The Importance of Uniting COPD Patients

The Importance of Uniting COPD Patients

Why and How to Unite Patients

Australia, where I’m from, is many miles from where the majority of chronic obstructive pulmonary disease (COPD) patients live — in the United Kingdom, Europe and the United States.

I am a world away from people I consider great friends. Not friends because of our history or a family relationship, but friends because our disease unites us.

COPD and Isolation

While I’m writing this article, I am also thinking of the countless number of patients I’ve come across who live in isolation. Isolated from family, friends and quality health care.

As the world moves more towards total dependency on the World Wide Web we need to remember those who have no access to the age of technology. I recently read an article stating there is over 65 million COPD patients worldwide — mind boggling.

When you consider online COPD support groups only number in the thousands, how do the millions connect?

I know the online world is only a part of how patient groups connect and there is no doubt walking, singing and better breathers groups play an important role. However, all these groups put together only account for a very small number.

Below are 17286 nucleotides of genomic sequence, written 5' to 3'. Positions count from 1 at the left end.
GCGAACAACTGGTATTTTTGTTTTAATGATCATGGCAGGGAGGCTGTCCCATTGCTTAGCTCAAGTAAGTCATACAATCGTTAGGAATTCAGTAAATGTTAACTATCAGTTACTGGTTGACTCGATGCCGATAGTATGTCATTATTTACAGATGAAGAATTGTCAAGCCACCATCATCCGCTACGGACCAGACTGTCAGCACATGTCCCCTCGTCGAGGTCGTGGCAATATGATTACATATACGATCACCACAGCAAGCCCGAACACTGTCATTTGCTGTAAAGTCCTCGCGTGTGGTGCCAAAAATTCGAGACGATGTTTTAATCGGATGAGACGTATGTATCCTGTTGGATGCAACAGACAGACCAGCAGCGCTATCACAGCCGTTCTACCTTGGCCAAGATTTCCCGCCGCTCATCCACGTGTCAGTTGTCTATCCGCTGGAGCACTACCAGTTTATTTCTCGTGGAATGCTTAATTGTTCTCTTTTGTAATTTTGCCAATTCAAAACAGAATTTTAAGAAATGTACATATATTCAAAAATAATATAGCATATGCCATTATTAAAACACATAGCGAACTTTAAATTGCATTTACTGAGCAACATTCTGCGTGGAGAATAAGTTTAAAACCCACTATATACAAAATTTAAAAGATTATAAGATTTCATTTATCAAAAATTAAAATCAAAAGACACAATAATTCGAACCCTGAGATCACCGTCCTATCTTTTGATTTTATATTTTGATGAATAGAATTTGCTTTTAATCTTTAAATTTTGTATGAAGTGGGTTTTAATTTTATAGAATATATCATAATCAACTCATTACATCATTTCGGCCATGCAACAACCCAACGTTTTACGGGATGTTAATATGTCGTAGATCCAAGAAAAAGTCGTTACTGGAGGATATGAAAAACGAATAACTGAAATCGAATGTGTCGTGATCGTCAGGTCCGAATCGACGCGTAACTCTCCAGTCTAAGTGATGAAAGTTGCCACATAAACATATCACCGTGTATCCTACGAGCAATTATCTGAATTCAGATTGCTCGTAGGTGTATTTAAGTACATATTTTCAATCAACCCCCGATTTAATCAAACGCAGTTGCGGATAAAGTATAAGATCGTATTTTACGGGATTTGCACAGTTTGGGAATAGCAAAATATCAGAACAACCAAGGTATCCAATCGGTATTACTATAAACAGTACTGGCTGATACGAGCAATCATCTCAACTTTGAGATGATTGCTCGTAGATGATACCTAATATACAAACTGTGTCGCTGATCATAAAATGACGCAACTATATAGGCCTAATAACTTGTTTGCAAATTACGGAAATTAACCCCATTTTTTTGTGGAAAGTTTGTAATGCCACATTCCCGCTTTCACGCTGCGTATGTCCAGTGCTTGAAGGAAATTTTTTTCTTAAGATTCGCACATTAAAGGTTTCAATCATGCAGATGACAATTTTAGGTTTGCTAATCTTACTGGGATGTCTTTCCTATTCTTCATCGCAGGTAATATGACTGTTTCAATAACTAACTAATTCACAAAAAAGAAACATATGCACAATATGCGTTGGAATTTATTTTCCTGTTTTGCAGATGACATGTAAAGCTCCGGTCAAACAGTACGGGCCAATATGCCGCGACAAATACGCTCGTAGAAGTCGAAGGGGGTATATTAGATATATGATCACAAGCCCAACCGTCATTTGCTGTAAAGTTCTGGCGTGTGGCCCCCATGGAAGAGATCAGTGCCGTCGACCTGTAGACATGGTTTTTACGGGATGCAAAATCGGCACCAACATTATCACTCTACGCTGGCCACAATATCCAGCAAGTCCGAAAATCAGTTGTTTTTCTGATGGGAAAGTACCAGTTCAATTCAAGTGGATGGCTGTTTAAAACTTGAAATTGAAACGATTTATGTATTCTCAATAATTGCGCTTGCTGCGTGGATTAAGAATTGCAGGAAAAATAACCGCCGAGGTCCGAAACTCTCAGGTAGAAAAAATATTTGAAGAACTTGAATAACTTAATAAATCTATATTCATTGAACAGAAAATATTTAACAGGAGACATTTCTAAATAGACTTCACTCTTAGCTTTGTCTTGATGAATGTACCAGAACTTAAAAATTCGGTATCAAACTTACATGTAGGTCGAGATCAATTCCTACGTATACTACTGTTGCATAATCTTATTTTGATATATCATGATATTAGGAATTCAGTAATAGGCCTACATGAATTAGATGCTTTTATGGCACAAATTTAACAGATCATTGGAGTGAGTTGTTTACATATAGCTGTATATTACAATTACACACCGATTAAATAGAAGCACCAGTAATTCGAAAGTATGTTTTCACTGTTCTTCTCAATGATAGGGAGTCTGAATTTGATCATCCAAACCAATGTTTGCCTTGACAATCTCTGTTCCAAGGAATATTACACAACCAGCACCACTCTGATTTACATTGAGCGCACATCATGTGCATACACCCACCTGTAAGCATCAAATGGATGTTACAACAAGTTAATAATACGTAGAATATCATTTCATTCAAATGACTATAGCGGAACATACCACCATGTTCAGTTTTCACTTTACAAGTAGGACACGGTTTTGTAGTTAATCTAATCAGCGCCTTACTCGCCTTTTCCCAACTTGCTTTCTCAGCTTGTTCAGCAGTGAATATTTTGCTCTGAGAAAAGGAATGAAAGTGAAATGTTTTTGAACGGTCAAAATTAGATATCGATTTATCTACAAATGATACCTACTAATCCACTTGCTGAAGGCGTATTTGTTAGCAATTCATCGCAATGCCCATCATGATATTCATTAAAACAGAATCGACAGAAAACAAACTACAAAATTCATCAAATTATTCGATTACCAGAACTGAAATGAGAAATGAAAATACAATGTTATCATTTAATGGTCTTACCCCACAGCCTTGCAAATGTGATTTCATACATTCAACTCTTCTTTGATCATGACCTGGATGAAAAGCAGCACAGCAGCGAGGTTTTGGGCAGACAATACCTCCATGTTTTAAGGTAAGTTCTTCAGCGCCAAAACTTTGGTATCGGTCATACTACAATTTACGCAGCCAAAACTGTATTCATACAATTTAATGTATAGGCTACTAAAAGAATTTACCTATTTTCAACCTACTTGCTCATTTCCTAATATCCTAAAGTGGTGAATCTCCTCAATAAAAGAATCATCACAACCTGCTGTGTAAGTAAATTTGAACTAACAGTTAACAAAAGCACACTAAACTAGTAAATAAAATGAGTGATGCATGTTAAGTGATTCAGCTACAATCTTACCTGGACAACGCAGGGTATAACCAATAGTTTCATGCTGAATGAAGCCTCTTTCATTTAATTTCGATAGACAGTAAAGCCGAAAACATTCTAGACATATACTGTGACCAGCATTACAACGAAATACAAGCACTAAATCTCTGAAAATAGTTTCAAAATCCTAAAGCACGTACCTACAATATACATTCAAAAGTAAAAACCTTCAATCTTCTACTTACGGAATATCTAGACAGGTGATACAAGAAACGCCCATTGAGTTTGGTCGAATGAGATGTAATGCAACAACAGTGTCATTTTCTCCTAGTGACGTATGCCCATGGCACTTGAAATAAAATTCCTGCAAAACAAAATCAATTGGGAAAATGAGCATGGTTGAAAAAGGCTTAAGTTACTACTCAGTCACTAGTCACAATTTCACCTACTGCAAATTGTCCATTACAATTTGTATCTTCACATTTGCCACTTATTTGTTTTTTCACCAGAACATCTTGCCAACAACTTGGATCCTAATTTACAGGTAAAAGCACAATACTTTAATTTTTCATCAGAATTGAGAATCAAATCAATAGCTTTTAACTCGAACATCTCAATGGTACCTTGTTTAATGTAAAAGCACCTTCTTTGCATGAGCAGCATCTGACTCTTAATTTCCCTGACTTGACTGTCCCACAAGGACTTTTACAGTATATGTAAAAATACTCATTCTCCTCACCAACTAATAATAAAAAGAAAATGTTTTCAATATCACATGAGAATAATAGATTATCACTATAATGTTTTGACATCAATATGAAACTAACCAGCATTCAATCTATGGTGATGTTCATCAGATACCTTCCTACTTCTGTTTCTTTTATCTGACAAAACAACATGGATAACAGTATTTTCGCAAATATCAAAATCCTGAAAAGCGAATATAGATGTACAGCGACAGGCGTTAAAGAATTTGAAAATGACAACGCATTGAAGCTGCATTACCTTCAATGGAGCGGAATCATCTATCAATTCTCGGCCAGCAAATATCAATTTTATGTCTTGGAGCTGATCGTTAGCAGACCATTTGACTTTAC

So, what happens to the millions of disconnected patients? I don’t know the answer yet but it’s a topic I rarely see discussed.

I know from personal experience financial pressures can restrict some patient’s ability to access the internet, which limits their ability to connect to the COPD community.

For those of us who have access to connect online with patients and health care professionals we benefit from this vast pool of knowledge and experience. I have learned much from the experience of other patients — united, we provide a valuable resource.


The Benefits of Unity

Whether it’s in business, sports or family and friends, there is no doubt a united team is a strong team. The internet is playing a vital part in bringing us all together to form a strong team.

You may think, “What’s he talking about? A team?”